Thursday, October 16, 2003

Even More Thoughts on Political Labels

Twice before, I've written posts that relate to a discussion about political labels--initially dealing with conservatism, but later going in all sorts of directions--which developed on John Holbo's blog. Amazingly enough, nearly a month after John's original post, the thread is still alive, having been visited by such luminaries as Jacob Levy, Matthew Yglesias, Henry Farrell, and others. Now, Josh Cherniss has weighed in with a post on the thread which is actually longer, I think, than even my usually interminable posts, which is remarkable in itself. But the length is worth it; Josh's perspective on political ideology, pluralism, and many other related issues is informative and thought-provoking. In fact, I think I'll throw out a few provoked thoughts (I'll address them to Josh) right now.

Josh: "I take ideologies to refer to families of political philosophies which, in being associated with one another and with particular practical applications and goals, become both fuzzier and simpler--and, generally, cruder and more demanding. This is not necessarily to say that ideologies are bad, though. They're useful, and are as intellectually unsatisfying [to me at least; not to ideologues] as usefulness demands. I would also say that while political philosophies properly called are directed as discovering the truth about political things, ideologies are directed at justifying certain political arrangements or commitments), such as libertarianism, conservatism, etc."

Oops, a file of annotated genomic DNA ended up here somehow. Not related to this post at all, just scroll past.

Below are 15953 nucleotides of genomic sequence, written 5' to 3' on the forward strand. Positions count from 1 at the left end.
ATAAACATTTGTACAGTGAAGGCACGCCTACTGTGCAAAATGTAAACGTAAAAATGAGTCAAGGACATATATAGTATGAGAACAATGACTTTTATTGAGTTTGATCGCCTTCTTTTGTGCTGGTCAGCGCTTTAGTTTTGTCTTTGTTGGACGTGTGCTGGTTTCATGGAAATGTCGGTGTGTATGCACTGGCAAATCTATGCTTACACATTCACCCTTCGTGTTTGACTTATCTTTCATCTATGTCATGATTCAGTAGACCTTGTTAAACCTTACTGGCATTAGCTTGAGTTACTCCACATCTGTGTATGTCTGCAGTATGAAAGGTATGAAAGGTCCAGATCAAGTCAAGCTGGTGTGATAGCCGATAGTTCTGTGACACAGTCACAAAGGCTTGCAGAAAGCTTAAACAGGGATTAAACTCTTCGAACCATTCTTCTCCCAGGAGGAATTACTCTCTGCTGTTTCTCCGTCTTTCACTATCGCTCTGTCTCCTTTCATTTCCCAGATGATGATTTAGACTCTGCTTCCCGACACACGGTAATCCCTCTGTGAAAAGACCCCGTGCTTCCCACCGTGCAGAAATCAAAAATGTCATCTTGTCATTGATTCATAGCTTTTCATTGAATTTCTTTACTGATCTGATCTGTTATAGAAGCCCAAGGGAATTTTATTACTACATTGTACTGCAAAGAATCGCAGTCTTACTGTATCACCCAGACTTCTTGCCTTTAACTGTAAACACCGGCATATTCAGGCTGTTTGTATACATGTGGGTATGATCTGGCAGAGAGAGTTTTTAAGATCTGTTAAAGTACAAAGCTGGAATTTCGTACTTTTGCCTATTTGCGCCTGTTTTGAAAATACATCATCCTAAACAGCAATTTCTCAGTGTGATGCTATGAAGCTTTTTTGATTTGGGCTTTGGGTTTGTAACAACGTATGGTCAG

Me: Speaking of how you tend to find that, when you reach a conclusion, Michael Walzer's ideas are somehow "already there"...isn't what you're describing as "ideology" essentially the same as the "moral minimalism" which Michael Walzer discusses in his book Thick and Thin; namely, the practice of taking a "thick" moral position and turning it into a caricature, a stick figure or bumper sticker, not as a better way to understand that philosophical position but as a way to make it politically useful across particularist boundaries? This isn't a criticism, just a thought.

J: "I think that talk of shared values often over-estimates the level of consensus in any culture or society. This isn't to say that some underlying consensus doesn't exist. It's to say, rather, that in certain cases the disagreements within a society are more significant, for political theory and practice, than the agreements (sometimes the opposite is true), and that shared values often give rise to vastly different interpretations. In many societies or cultures one has different camps who, appealing to the same shared values, interpret them in different ways, or draw different conclusions from them--and try to guide the society in the direction that their own views points to."

Me: Aren't you confusing "shared values" with "consensus" though? Rigorous communitarian thought is not ignorant of the contentious way in which values particular to a linguistic/cultural/historical community get worked out and then reworked again; but the ability to speak of a consensus or a lack thereof bespeaks the centrality of the shared worldview. Without that shared worldview, there'd be no way of knowing that the effort at consensus-building had broken down. This is a big part of Hans-Georg Gadamer's argument (which I think has strongly influenced better communitarian thinkers, like Charles Taylor) about the fusion of horizons in Truth and Method: there must be some mutual recognition of the space within which one speaks for people to acknowledge disagreement; otherwise, you're two ships passing in the night, completely unaware of what it is you're disagreeing about. To dismiss or criticize communitarian arguments because they don't appear to match the reality of lack of consensus within a community is to ignore or (I think wrongly) minimize the moral importance of the shared experience which must be present in every disagreement.